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Praful Patel, India's minister of civil aviation, attends the International Conference on the Civil Aviation Sector in India, in New Delhi, on Thursday, Nov. 25, 2010. (Pankaj Nangia/Bloomberg)
Praful Patel, India's minister of civil aviation, attends the International Conference on the Civil Aviation Sector in India, in New Delhi, on Thursday, Nov. 25, 2010. (Pankaj Nangia/Bloomberg)

Canadian executive convicted in Indian bribery conspiracy Add to ...

A former Ottawa high-tech executive has been found guilty of conspiring to bribe several government officials in India, including a former aviation minister, in a foreign bribery case that is the first of its kind to be tried in Canada.

Nazir Karigar, an Indian-Canadian businessman, plotted to distribute at least $450,000 in bribes to decision makers at state-owned Air India as well as Praful Patel, an Indian cabinet minister who oversaw the airline at the time, in return for a contract to provide the airline with security technology, Justice Charles Hackland of the Ontario Superior Court of Justice ruled Thursday.

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Judge Hackland’s decision, which makes it clear that there is no evidence that officials in India accepted any money, is the first time a Canadian judge has assessed evidence in a trial and ruled on the bribery law, known as the Corruption of Foreign Public Officials Act. Three companies have been convicted under the act, which came into force more than a decade ago, but they all pleaded guilty.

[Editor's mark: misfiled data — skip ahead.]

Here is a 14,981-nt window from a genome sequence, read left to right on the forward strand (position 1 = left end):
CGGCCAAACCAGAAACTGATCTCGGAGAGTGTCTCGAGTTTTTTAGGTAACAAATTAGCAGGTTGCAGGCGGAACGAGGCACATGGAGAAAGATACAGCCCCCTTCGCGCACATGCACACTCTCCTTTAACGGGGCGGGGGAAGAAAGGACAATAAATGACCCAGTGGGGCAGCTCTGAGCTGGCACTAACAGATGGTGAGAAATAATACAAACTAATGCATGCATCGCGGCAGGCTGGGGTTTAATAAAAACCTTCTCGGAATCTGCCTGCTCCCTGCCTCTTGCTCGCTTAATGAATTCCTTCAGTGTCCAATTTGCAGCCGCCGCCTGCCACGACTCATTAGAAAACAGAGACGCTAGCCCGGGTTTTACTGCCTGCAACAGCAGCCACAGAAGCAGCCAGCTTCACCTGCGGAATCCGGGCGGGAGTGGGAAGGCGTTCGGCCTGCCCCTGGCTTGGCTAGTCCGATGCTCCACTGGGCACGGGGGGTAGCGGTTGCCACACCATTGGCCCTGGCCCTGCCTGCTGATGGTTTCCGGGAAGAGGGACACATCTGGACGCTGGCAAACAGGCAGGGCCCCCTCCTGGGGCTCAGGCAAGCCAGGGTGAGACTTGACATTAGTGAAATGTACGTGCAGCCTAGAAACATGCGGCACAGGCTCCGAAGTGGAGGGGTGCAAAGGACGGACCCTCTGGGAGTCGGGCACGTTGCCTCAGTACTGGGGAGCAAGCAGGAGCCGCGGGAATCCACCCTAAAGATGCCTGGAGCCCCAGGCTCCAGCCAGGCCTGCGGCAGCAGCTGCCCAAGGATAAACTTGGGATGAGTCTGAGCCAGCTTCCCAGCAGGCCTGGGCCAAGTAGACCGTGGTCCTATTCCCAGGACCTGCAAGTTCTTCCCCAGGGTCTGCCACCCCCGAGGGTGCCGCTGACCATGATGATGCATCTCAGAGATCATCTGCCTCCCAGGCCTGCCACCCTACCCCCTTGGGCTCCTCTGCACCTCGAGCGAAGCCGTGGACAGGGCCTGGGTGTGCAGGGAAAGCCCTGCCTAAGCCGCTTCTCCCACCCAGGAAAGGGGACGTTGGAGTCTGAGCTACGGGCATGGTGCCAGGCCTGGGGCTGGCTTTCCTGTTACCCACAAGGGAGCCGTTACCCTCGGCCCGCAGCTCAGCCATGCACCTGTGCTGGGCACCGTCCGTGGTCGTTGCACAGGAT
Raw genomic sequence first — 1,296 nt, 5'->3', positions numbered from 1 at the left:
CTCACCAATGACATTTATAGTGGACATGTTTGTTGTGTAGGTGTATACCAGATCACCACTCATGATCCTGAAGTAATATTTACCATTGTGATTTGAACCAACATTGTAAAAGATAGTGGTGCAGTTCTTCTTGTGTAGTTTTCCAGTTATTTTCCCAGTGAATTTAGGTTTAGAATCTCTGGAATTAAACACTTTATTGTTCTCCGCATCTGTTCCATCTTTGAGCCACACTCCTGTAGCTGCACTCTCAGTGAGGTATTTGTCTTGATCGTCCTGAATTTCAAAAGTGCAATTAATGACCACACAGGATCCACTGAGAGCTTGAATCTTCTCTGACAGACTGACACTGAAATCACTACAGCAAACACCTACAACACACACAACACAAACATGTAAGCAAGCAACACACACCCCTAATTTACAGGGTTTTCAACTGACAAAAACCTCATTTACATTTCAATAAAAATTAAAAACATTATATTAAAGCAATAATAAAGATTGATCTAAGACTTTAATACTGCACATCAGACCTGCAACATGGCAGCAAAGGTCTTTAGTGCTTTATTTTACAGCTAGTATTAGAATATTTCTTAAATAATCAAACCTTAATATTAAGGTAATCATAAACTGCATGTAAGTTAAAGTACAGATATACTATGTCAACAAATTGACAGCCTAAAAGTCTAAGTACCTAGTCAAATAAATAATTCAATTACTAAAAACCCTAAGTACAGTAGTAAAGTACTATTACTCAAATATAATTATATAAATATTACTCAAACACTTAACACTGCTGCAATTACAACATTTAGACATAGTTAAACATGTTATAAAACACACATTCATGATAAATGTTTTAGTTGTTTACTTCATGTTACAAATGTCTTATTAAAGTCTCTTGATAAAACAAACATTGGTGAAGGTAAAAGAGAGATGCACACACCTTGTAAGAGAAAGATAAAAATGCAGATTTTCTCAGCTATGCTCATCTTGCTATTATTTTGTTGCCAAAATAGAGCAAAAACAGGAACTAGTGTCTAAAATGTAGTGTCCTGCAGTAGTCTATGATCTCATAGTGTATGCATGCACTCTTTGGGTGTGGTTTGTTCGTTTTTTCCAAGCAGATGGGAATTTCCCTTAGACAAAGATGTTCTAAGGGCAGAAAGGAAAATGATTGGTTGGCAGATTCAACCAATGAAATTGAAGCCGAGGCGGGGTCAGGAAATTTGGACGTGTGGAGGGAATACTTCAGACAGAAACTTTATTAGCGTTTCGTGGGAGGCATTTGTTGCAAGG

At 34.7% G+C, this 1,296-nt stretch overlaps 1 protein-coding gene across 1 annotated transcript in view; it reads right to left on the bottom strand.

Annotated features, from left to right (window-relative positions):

The case dates back to 2005, when Mr. Karigar contacted CryptoMetrics, an upstart U.S. high-tech security company with an office in Ottawa, and said he could help the firm secure a contract to supply Air India with a facial-recognition security system. Mr. Karigar went on to become the executive director of the company’s Indian subsidiary, and introduced the firm to several high-ranking Air India officials, one of whom was a childhood friend.

Judge Hackland ruled that, despite the fact that prosecutors were unable to prove that money had been funnelled to any of the Indian officials, there was a sufficient paper trail, including e-mails and a spreadsheet that was created to break down how bribe payments would be dispersed, to show that Mr. Karigar and other CryptoMetrics executives intended to make illicit payments. The law merely requires the Crown to prove that there was a conspiracy, Judge Hackland ruled, explaining that if police in Canada were required to obtain proof of someone receiving a bribe in a foreign country it could possibly put “foreign nationals at risk and would make the legislation difficult if not impossible to enforce and possibly offend international comity.”

When details of the allegations against Mr. Karigar emerged after his 2010 arrest in Ottawa, several of the Indian officials who were alleged to have received bribes vehemently denied having accepted a bribe. Mr. Patel, who is now India’s Minister of Heavy Industries, said that he never accepted any money in relation to the deal. He also pointed out repeatedly that CryptoMetrics never received a contract from Air India.

In an interview at his New Delhi office in 2012, he said he was shocked that he was hearing about the allegation through a Canadian reporter. “How can my name be drawn into something that is absolutely false?” he said. He also said he believed that Mr. Karigar had invoked his name to persuade his superiors to send money for a bribe that he kept for himself.

A sentencing date has not yet been set. The maximum sentence is five years in prison.

Follow on Twitter: @McarthurGreg

 

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